If you have also embraced veganism at a stage in life when you were primarily responsible for the loving care and feeding of others, you may feel torn and conflicted in many ways. Here are ten suggestions based on my experience.

1. Define your boundaries

Once I committed to veganism, I decided I would no longer cook or buy meat. Over time, I stopped buying milk or eggs for my daughter too. I was OK with my husband cooking his own, but he hardly ever did.

My daughter is adapting to almond milk in her morning cereal (with some whining). My husband still buys her dairy-laden desserts when they go out without me, but I trust that those will be phased out eventually.

Every relationship is different, so you may choose to set your own boundaries elsewhere. I suggest revisiting them every few months to see if you can take a few more steps in the right direction.

2. Talk about it (but not over a meal)

In an ideal world, two people who choose to live together for love and who go as far as having children would know how to talk about their feelings and beliefs. In practice, embracing veganism can come across as such a radical change that communication may break down.

Don’t be surprised to find yourselves honking at each other like cars in a crowded intersection. The V word challenges people in how they see themselves as good persons and makes them defensive. In a post, Michael writes about how to talk with your loved ones about your life change. Follow his advice!

3. … but don’t talk about it all the time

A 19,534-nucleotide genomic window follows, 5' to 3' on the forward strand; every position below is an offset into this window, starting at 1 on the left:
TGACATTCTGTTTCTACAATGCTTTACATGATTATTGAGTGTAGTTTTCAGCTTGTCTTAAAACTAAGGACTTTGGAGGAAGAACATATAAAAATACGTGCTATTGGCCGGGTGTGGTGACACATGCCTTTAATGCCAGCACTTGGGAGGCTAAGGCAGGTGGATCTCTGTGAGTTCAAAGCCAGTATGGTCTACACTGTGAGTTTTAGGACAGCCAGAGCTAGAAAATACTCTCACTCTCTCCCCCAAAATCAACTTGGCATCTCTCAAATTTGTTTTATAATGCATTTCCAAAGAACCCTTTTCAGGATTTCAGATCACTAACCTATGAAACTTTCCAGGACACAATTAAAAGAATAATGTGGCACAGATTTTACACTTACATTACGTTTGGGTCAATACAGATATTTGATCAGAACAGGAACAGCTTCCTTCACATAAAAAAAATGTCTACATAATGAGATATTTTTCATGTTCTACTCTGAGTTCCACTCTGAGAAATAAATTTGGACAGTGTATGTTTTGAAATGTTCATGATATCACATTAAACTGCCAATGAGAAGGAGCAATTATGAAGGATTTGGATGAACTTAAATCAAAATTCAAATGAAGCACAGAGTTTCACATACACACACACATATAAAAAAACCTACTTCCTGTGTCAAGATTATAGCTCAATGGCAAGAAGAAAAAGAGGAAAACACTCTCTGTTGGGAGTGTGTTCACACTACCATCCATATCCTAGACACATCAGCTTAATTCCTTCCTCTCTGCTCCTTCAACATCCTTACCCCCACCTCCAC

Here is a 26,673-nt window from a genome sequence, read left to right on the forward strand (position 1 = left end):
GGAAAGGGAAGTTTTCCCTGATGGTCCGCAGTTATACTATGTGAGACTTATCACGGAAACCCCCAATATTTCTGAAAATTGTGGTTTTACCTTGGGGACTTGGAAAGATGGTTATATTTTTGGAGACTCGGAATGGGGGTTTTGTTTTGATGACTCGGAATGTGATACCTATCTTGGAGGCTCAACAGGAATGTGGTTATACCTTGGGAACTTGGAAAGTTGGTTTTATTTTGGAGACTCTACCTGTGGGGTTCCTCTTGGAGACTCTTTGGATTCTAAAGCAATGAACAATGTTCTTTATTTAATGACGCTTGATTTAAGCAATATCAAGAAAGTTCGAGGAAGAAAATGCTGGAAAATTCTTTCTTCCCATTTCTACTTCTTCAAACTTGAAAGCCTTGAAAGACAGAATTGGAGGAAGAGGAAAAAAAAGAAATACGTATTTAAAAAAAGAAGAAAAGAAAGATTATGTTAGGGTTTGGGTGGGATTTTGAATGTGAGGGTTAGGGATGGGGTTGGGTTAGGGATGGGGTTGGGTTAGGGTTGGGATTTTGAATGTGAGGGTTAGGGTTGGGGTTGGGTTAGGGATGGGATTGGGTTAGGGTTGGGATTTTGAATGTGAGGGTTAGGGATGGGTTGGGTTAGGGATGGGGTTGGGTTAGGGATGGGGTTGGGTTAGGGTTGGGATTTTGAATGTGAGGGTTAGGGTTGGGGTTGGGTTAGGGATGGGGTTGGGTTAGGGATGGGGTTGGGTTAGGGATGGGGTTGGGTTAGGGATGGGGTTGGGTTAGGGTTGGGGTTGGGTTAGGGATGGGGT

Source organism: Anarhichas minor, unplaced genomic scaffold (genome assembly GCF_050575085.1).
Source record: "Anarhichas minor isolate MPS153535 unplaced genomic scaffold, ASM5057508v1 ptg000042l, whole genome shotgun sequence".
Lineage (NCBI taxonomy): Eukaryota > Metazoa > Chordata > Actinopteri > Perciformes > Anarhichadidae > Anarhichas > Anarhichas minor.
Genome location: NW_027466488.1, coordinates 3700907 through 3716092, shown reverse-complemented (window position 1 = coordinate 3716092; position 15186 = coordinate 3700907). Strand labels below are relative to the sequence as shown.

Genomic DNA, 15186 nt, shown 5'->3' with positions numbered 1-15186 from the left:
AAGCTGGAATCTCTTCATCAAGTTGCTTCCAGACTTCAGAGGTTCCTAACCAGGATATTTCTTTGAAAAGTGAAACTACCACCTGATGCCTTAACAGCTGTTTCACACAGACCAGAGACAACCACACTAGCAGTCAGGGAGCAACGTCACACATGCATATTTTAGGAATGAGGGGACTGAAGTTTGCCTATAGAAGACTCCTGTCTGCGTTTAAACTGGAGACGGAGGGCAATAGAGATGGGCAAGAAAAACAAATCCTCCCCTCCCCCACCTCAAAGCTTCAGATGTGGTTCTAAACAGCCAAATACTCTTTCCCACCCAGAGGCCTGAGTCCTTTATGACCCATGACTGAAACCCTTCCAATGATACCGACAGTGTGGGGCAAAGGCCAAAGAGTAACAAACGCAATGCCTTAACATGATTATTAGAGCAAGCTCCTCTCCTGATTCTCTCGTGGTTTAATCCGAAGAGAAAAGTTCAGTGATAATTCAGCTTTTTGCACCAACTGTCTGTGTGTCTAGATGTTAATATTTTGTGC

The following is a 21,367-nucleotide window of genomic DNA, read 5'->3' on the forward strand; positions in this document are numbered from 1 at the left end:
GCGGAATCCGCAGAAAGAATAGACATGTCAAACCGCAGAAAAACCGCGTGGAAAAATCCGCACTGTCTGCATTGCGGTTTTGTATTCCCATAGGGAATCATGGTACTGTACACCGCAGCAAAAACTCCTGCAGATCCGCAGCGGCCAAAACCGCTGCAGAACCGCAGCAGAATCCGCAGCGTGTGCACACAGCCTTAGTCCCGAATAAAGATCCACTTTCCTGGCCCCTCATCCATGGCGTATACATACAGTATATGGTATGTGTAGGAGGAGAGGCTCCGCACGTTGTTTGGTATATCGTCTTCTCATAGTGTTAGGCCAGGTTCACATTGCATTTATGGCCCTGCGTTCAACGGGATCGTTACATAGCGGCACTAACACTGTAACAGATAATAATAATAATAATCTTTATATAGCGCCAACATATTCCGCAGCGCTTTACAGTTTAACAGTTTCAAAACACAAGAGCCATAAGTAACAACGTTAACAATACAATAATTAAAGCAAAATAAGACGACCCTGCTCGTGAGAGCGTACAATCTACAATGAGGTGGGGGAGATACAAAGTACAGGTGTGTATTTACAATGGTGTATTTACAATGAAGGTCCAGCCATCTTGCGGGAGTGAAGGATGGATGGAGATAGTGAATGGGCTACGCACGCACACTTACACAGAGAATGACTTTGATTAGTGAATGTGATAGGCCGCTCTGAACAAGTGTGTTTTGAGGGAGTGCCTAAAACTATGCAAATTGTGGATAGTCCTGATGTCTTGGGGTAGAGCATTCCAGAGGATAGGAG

My husband and I first bonded over food. We spent a lot of time and money cooking at home and visiting fine eateries. A big fear of his was that we no longer would have that part of life in common. Could we still be a couple if we didn’t enjoy cheese together?

We found it soothing at that point in our relationship to focus on other things to do. Instead of going on dine-out dates when we had a chance, we subscribed to a local theatre. Next on my list is bowling. Go for a walk in the park!

vegans with families - mother and son blending food in kitchen

4. Get educated about nutrition for yourself and the kids

Don’t be stubborn about it. Learn lots from reputable sources. But, especially with the health of your children at stake, you’ll need to dig deeper. Reading the book Becoming Vegan is a great place to start.

Dr. Greger’s nutritionfacts.org has the answer to every odd question. Dreena Burton’s Plant Powered Families is a great cookbook with tasty, easy-to-cook, kid-approved dishes that include nutrient-packed ingredients.

5. Start with the sweets

… but wait before telling them they’re cruelty-free. Show them that vegan food doesn’t have to mean deprivation! Get a solid baking cookbook from Isa Chandra Moskowitz’s collection (cookies, pies or cupcakes?). One battle at a time: you can start cutting back on sugar in a few months.

6. Keep it simple

Stick with classic dishes that you already know how to prepare: soups, stews, curries, stir-frys, burgers (using veggie patties), loaded potatoes with beans, and so forth.

Choose whole foods and fresh seasonal produce, and make them shine with the addition of one of a great sauce.

7. Stop preparing two completely different meals

You didn’t sign up to provide restaurant-grade omnivore dishes. Start with the vegan dish and then let them add the animal ingredient on the side if they insist.

You’d probably prefer if they did it themselves but I understand it doesn’t always feel possible. Small steps are better than staying stuck.